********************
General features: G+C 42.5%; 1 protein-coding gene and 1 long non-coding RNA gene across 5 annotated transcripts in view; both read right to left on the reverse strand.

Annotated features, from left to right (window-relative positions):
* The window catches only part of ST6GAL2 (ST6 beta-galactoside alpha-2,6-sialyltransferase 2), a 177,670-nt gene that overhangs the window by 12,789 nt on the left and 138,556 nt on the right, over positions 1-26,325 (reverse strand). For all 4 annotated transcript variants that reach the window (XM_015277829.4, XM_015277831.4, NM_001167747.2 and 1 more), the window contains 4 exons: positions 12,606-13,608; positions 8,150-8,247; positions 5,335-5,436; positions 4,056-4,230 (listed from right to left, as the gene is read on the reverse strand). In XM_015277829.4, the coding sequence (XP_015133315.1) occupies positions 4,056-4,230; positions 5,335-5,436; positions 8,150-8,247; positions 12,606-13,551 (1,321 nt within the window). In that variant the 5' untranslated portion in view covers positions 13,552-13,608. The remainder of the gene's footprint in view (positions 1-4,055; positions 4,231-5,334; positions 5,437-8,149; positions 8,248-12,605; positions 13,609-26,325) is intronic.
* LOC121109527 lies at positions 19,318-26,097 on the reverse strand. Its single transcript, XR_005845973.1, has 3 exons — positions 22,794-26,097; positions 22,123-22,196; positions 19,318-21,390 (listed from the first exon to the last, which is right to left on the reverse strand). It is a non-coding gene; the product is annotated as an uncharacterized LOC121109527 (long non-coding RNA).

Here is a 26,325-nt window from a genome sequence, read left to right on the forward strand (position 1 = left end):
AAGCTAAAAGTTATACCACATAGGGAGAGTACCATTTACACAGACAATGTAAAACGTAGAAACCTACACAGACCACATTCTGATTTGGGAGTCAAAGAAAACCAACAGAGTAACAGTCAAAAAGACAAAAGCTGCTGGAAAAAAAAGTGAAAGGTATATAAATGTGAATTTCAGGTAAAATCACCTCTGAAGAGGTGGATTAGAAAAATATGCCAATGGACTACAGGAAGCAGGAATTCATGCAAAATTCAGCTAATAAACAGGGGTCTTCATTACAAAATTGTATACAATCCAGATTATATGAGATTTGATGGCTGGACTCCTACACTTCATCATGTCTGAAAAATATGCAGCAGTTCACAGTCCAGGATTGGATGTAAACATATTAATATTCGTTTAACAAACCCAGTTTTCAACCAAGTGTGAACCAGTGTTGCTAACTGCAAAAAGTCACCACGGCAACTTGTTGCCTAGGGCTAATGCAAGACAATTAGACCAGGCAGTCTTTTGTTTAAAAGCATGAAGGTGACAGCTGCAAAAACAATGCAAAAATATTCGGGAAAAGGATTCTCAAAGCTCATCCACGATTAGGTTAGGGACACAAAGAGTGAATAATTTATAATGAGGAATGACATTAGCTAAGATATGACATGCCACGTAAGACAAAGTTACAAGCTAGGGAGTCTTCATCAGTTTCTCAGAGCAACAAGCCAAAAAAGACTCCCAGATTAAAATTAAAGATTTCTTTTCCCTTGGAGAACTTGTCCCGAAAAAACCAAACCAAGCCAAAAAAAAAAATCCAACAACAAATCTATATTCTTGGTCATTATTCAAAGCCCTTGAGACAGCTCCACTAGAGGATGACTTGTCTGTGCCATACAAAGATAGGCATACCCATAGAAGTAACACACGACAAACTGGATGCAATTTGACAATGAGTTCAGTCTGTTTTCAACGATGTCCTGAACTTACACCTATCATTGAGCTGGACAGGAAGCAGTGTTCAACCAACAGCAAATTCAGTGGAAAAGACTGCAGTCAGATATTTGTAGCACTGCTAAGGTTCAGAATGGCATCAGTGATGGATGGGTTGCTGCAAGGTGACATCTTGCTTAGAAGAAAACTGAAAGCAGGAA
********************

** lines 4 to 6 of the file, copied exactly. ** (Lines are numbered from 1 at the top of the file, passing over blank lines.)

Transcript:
* LOC121109527 lies at positions 19,318-26,097 on the reverse strand. Its single transcript, XR_005845973.1, has 3 exons — positions 22,794-26,097; positions 22,123-22,196; positions 19,318-21,390 (listed from the first exon to the last, which is right to left on the reverse strand). It is a non-coding gene; the product is annotated as an uncharacterized LOC121109527 (long non-coding RNA).

Here is a 26,325-nt window from a genome sequence, read left to right on the forward strand (position 1 = left end):
AAGCTAAAAGTTATACCACATAGGGAGAGTACCATTTACACAGACAATGTAAAACGTAGAAACCTACACAGACCACATTCTGATTTGGGAGTCAAAGAAAACCAACAGAGTAACAGTCAAAAAGACAAAAGCTGCTGGAAAAAAAAGTGAAAGGTATATAAATGTGAATTTCAGGTAAAATCACCTCTGAAGAGGTGGATTAGAAAAATATGCCAATGGACTACAGGAAGCAGGAATTCATGCAAAATTCAGCTAATAAACAGGGGTCTTCATTACAAAATTGTATACAATCCAGATTATATGAGATTTGATGGCTGGACTCCTACACTTCATCATGTCTGAAAAATATGCAGCAGTTCACAGTCCAGGATTGGATGTAAACATATTAATATTCGTTTAACAAACCCAGTTTTCAACCAAGTGTGAACCAGTGTTGCTAACTGCAAAAAGTCACCACGGCAACTTGTTGCCTAGGGCTAATGCAAGACAATTAGACCAGGCAGTCTTTTGTTTAAAAGCATGAAGGTGACAGCTGCAAAAACAATGCAAAAATATTCGGGAAAAGGATTCTCAAAGCTCATCCACGATTAGGTTAGGGACACAAAGAGTGAATAATTTATAATGAGGAATGACATTAGCTAAGATATGACATGCCACGTAAGACAAAGTTACAAGCTAGGGAGTCTTCATCAGTTTCTCAGAGCAACAAGCCAAAAAAGACTCCCAGATTAAAATTAAAGATTTCTTTTCCCTTGGAGAACTTGTCCCGAAAAAACCAAACCAAGCCAAAAAAAAAAATCCAACAACAAATCTATATTCTTGGTCATTATTCAAAGCCCTTGAGACAGCTCCACTAGAGGATGACTTGTCTGTGCCATACAAAGATAGGCATACCCATAGAAGTAACACACGACAAACTGGATGCAATTTGACAATGAGTTCAGTCTGTTTTCAACGATGTCCTGAACTTACACCTATCATTGAGCTGGACAGGAAGCAGTGTTCAACCAACAGCAAATTCAGTGGAAAAGACTGCAGTCAGATATTTGTAGCACTGCTAAGGTTCAGAATGGCATCAGTGATGGATGGGTTGCTGCAAGGTGACATCTTGCTTAGAAGAAAACTGAAAGCAGGAA